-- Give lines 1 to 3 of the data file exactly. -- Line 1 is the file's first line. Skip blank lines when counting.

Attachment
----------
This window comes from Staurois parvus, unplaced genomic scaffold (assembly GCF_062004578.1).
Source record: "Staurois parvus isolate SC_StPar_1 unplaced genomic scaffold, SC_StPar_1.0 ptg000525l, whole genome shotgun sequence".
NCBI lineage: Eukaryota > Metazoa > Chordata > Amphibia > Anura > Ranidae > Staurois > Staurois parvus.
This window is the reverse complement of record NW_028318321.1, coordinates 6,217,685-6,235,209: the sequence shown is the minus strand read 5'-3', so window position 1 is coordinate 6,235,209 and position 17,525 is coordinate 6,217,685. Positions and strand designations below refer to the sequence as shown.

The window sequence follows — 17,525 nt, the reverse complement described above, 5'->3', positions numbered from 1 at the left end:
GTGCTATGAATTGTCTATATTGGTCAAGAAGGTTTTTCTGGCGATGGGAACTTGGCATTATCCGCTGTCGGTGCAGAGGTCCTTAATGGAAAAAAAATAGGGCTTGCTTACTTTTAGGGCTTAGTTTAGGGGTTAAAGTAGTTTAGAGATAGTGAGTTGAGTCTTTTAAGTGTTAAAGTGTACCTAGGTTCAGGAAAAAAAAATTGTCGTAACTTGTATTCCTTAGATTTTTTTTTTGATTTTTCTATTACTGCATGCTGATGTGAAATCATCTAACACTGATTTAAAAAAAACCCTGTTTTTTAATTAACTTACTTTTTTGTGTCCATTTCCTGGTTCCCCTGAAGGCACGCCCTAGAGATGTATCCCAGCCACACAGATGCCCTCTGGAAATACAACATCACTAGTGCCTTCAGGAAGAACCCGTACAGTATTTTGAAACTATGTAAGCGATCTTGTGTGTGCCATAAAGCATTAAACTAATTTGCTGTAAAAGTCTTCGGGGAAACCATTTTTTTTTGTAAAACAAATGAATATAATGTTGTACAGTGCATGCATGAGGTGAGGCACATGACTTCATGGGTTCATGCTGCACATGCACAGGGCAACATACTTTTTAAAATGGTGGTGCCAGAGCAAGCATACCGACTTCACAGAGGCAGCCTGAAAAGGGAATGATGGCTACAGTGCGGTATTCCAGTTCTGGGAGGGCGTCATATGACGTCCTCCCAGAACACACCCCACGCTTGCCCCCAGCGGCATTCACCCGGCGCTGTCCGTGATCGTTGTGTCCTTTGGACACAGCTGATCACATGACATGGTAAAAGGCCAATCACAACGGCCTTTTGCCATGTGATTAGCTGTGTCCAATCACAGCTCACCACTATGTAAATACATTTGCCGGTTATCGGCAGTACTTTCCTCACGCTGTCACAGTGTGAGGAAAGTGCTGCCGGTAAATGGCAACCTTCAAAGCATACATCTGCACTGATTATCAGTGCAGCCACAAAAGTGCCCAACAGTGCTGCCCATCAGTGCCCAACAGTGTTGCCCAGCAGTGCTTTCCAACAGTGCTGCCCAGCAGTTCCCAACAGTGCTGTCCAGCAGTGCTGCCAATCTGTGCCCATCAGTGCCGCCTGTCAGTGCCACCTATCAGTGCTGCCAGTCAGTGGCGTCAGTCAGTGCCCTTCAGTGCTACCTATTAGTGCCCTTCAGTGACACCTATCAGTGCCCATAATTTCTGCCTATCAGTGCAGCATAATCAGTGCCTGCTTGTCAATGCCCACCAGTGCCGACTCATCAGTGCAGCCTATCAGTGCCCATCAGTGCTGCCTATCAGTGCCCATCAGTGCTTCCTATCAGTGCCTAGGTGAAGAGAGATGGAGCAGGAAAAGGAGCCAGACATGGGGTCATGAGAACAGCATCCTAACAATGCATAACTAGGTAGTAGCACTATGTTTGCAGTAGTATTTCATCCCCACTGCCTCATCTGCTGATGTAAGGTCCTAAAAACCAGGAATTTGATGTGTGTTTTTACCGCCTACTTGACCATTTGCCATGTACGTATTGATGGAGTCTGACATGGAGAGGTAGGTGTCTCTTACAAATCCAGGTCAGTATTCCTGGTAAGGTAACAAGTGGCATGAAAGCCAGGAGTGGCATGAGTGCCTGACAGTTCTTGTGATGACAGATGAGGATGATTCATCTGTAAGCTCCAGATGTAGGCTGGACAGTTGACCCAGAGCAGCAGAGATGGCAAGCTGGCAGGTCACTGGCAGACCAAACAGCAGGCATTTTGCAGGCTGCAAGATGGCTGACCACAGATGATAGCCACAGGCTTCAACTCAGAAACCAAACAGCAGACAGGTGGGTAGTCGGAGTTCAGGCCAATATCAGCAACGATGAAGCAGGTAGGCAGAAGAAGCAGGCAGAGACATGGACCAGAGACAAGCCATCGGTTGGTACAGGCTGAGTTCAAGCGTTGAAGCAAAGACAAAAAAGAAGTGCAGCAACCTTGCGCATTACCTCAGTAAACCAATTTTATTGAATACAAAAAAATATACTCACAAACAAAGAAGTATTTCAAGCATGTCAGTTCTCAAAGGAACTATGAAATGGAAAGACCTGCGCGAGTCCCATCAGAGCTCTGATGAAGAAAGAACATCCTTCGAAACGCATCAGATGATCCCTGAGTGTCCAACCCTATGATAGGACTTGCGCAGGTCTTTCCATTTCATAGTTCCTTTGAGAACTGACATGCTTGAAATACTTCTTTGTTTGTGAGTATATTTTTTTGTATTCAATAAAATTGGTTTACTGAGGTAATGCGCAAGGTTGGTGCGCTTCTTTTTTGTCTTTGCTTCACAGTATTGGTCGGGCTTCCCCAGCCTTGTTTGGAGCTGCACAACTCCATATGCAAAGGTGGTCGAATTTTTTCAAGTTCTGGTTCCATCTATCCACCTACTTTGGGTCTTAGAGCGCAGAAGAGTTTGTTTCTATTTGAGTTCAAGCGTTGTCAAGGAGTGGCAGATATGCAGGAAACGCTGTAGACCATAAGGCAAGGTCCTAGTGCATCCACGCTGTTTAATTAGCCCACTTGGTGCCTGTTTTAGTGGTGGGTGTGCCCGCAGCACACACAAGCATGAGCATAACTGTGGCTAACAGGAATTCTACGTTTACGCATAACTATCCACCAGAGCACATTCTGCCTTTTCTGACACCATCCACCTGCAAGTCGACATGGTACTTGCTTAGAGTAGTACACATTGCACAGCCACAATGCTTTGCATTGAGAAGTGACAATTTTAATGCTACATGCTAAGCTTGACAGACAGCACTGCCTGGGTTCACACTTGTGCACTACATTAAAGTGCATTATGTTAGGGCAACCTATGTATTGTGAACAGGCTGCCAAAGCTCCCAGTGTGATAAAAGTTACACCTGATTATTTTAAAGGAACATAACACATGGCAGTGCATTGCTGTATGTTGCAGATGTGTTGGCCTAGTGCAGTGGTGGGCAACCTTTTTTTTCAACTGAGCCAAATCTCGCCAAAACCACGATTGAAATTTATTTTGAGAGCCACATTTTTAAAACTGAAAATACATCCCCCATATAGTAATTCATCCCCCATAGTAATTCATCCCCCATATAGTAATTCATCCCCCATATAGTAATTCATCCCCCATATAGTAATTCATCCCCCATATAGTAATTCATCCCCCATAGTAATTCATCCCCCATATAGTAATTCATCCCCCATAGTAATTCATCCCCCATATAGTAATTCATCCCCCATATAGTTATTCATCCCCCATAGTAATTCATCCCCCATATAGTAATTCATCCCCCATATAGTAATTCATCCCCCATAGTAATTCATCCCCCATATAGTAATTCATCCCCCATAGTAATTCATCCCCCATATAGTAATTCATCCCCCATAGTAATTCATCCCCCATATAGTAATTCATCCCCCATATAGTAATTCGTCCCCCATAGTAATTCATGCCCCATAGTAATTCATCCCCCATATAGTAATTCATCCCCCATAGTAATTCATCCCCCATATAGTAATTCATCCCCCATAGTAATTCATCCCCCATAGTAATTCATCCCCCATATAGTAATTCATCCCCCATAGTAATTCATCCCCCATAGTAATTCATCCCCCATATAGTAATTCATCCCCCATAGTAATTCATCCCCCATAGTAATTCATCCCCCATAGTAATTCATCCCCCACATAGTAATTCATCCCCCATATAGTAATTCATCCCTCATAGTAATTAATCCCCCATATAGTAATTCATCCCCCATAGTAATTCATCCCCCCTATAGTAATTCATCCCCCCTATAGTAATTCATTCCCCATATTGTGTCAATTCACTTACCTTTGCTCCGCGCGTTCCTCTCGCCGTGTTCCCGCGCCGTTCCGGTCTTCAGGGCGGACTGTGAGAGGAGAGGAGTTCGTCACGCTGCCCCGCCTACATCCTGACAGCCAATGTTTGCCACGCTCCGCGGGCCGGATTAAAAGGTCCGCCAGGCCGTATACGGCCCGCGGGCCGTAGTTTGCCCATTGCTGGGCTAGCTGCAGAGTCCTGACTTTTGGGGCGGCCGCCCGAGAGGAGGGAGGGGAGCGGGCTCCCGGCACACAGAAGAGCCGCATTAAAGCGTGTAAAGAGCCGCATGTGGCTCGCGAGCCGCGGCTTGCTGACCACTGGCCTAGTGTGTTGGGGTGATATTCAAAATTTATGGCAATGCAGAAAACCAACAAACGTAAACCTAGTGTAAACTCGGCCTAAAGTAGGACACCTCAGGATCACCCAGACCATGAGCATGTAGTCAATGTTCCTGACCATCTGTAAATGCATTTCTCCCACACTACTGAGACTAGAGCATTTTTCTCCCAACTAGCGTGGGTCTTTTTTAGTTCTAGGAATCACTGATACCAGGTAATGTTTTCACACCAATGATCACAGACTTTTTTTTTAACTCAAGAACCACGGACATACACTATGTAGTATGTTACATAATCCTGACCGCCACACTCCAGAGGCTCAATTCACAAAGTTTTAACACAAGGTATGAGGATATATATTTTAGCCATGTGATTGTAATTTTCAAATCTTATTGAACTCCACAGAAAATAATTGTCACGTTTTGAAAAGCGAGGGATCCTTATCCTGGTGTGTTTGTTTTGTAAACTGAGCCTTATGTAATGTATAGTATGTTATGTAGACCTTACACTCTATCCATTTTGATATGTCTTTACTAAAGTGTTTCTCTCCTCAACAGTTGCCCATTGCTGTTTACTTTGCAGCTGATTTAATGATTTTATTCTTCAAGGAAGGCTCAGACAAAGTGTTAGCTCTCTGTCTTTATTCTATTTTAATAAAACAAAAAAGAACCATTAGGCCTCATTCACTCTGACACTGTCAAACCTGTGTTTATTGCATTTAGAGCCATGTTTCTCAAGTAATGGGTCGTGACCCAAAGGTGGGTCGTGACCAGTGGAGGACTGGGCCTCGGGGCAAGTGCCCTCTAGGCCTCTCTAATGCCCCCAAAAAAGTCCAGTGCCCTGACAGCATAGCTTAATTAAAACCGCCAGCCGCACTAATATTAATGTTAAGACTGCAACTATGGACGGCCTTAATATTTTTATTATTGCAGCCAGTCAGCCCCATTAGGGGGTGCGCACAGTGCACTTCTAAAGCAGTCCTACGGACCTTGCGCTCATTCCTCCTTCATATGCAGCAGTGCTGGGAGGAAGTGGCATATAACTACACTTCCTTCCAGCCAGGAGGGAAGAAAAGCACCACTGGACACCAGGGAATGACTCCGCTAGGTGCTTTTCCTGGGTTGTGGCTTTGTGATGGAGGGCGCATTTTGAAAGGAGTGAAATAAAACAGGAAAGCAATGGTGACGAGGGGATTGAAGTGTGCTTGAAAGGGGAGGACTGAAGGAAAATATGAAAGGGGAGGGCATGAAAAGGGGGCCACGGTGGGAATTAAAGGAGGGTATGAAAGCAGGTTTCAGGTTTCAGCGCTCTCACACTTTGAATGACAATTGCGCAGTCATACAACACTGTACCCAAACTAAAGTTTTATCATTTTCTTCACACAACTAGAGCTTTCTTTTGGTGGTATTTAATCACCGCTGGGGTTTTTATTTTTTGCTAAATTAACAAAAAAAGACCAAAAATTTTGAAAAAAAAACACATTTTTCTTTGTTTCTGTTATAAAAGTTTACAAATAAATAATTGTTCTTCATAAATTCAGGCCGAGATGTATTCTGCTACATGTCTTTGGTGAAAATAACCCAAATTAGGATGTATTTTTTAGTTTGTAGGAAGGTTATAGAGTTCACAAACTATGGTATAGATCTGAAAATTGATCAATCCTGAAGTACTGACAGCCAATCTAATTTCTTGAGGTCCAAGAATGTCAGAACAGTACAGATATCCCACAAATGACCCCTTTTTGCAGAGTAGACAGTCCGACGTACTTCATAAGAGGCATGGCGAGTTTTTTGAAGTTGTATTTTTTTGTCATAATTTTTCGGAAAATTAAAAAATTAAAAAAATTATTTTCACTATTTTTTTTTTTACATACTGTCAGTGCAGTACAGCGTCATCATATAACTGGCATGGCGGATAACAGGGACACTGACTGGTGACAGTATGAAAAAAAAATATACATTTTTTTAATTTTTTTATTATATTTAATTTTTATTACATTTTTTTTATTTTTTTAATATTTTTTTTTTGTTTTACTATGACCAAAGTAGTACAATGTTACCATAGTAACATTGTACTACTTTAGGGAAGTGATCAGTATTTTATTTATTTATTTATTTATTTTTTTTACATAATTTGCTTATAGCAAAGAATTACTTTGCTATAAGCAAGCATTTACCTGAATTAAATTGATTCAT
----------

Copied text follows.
This window comes from Staurois parvus, unplaced genomic scaffold (assembly GCF_062004578.1).
Source record: "Staurois parvus isolate SC_StPar_1 unplaced genomic scaffold, SC_StPar_1.0 ptg000525l, whole genome shotgun sequence".
NCBI lineage: Eukaryota > Metazoa > Chordata > Amphibia > Anura > Ranidae > Staurois > Staurois parvus.